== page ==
Irish Gardeners Forum Home
 FAQFAQ   MemberlistMemberlist   UsergroupsUsergroups   RegisterRegister 
 ProfileProfile   Log in to check your private messagesLog in to check your private messages   Log inLog in 
Custom Search
Weather Report /
Moon Phase for Ireland

Post new topic   Reply to topic    Irish Gardeners Forum Home -> Roses in Ireland

Autumn Rose Tasks... Topping, Sucker Removal and Leaves

Most Recent Posts Sea-buckthorn Hippophae rhamnoides
Last post: spiracles
stone work in gardens
Last post: ponddigger
Ponddigger breaks the rules and LIES
Last post: ponddigger
Last post: Margo
Author Message
James Kilkelly
Rank: Site Admin

Joined: 30 May 2006
Posts: 2173
Location: West of Ireland

PostPosted: Fri Oct 06, 2006 8:38 pm    Post subject: Autumn Rose Tasks... Topping, Sucker Removal and Leaves Reply with quote

In October, roses in the garden are well past their prime. The summer rose blooms that kept us entertained have faded, and with them has faded our interest in plants that produced them. But, allow me to again peak your interest in roses for a moment, as three important rose tasks remain for you to carry out this autumn.

October is the month in which important rose cultivation tasks are carried out such as leaf removal, sucker removal and the topping of shoots, which I will address first. Now, while the main pruning time for floribunda and hybrid tea roses is during the one month build up to St. Patrick's Day, you must also prune in October. I suggest shortening rose shoots by half by the means of clean secateurs cuts; this will reduce the amount of wind damage to the plants root system. While on site visits, I come across many un-topped roses whose roots have been damaged by wind-rock, which slows the uptake of water and fertilisers thus reducing plant vigour. This simple form of October pruning will help maintain a healthy rose plant. The shortening of tall shoots can also be carried out on top-heavy shrubs such as Buddleia, Lavatera etc.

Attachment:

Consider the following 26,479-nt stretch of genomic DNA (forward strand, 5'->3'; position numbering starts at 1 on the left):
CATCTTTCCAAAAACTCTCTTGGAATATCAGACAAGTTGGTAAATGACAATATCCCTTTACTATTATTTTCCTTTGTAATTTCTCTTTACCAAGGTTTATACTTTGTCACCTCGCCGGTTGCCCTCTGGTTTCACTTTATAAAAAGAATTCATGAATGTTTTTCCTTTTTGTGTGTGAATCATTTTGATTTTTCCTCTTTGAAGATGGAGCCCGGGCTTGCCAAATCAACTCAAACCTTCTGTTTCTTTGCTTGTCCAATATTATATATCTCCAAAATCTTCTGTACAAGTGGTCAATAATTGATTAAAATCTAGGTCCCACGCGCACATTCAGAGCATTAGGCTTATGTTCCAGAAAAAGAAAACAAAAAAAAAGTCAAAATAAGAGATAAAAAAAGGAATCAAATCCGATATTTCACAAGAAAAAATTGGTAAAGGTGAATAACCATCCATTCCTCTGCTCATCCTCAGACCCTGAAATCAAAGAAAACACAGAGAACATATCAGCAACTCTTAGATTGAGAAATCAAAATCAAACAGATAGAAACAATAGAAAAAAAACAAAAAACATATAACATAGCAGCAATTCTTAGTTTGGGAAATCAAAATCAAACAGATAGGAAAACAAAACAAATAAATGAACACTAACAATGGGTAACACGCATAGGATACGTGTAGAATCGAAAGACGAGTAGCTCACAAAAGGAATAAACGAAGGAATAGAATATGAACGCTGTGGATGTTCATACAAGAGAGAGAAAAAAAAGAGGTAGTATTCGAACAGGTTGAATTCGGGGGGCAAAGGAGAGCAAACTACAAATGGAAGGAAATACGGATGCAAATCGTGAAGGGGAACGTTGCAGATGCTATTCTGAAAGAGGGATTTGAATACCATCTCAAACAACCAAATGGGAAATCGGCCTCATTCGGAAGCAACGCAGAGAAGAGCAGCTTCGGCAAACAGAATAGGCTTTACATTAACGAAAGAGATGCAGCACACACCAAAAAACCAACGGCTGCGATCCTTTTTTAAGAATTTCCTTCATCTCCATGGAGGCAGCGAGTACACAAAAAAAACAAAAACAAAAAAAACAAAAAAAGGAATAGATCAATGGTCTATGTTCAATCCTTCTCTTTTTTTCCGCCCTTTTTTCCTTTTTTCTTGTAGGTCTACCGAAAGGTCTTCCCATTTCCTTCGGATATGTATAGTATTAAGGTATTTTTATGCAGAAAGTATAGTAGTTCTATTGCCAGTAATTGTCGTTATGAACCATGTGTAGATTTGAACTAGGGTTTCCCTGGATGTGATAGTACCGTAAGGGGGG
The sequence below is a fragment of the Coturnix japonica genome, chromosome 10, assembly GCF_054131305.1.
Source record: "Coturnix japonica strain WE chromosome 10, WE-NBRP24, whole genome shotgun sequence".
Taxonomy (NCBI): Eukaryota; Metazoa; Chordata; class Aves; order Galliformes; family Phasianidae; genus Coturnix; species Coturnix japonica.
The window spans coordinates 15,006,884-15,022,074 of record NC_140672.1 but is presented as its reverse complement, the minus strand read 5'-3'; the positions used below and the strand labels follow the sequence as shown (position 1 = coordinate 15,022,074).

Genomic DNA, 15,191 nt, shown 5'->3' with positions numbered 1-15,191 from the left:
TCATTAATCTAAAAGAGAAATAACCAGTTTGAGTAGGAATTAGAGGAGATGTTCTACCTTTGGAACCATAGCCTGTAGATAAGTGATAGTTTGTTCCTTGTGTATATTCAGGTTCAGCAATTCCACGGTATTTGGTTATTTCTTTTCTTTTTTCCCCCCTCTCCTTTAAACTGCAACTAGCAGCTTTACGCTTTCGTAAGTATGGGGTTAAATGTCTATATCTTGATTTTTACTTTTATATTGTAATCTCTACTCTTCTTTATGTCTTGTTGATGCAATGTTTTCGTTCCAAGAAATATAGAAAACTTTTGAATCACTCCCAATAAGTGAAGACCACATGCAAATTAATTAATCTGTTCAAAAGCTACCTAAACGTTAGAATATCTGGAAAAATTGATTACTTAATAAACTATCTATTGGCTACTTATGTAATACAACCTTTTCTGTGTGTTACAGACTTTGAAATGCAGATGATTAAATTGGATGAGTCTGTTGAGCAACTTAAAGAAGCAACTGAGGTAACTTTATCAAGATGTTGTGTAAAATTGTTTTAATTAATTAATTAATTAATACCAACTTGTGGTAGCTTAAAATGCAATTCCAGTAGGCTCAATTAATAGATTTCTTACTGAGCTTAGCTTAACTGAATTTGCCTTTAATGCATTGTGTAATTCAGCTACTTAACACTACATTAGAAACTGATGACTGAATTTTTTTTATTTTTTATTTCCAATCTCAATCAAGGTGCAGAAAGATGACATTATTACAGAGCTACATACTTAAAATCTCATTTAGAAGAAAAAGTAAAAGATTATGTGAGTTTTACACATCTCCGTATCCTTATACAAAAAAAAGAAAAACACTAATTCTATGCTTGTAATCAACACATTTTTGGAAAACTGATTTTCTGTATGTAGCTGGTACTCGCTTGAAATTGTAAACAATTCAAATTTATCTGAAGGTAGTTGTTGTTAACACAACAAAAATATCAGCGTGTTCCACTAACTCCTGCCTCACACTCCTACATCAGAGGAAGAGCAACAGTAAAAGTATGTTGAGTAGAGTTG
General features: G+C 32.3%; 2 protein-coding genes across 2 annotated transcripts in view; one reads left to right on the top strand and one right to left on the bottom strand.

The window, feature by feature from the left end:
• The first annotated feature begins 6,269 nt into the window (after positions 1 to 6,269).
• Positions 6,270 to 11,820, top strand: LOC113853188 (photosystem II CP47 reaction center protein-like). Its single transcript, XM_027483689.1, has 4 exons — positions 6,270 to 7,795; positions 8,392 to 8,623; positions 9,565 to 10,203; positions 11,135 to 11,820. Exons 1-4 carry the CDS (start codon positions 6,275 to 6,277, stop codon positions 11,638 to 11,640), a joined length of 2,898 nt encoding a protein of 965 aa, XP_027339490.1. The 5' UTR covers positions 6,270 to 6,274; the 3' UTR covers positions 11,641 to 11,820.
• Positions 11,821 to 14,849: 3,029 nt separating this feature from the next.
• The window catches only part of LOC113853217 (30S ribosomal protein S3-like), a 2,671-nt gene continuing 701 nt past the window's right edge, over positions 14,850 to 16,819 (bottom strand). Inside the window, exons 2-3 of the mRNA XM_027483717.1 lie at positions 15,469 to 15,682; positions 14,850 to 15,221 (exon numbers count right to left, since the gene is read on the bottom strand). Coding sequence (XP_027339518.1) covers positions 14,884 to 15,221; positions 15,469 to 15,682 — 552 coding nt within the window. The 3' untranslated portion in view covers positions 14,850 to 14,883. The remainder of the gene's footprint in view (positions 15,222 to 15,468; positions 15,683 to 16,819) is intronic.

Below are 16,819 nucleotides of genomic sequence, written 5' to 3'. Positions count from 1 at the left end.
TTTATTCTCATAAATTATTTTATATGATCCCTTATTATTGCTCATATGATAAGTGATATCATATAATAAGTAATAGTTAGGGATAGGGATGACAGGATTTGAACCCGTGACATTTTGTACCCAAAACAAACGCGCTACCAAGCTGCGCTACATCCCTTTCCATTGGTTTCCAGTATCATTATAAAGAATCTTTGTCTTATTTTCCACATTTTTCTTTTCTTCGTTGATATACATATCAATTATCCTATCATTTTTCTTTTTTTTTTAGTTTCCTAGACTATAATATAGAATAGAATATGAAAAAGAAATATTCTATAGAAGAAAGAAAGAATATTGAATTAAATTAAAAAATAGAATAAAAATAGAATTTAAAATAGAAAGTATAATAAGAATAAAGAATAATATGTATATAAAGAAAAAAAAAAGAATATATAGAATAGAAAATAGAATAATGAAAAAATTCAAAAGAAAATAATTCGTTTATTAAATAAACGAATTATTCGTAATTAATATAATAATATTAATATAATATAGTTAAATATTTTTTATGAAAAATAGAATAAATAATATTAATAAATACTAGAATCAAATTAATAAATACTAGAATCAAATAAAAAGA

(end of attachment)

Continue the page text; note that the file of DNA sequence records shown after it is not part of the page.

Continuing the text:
Photo / pic / image of a rose sucker.

After topping your roses you must look to remove any sucker shoots that have emerged at the plants base during the growing season. Suckers are vigorous shoots that grow from the roots that most roses are grafted or budded onto (Most rose varieties are grown by budding on an understock). To leave these shoots would drain the more decorative flowering graft, so we must get to the root of the problem. Pull back the soil around the sucker and trace it back to the root it has grown from, cut it from the root with a secateurs or sharp knife and replace the soil.

The final October rose task is to address the leaves of the rose. If any leaves still remain on the plant and exhibit signs of blackspot then you may give them a final treatment with "Rose-clear" or a similar spray with fungicidal properties. Try to apply sprays such as this in the evening when the majority of pollinating insects will be scarce. Any rose leaves that have fallen from the plant must be raked up and burned, never place these leaves onto your compost heap as they may harbour pests and diseases over winter.

Gardening books. Ireland's allotments.
On Twitter...

Garden Consultation & Design.

Try my Garden Design home study course!
Back to top
View user's profile Send private message Visit poster's website
Display posts from previous:   
Post new topic   Reply to topic    Irish Gardeners Forum Home -> Roses in Ireland All times are GMT
Page 1 of 1


Jump to:  
You cannot post new topics in this forum
You cannot reply to topics in this forum
You cannot edit your posts in this forum
You cannot delete your posts in this forum
You cannot vote in polls in this forum
You can attach files in this forum
You can download files in this forum

Powered by phpBB © 2001, 2005 phpBB Group

Privacy Policy | Copyright © 2006 - present (part of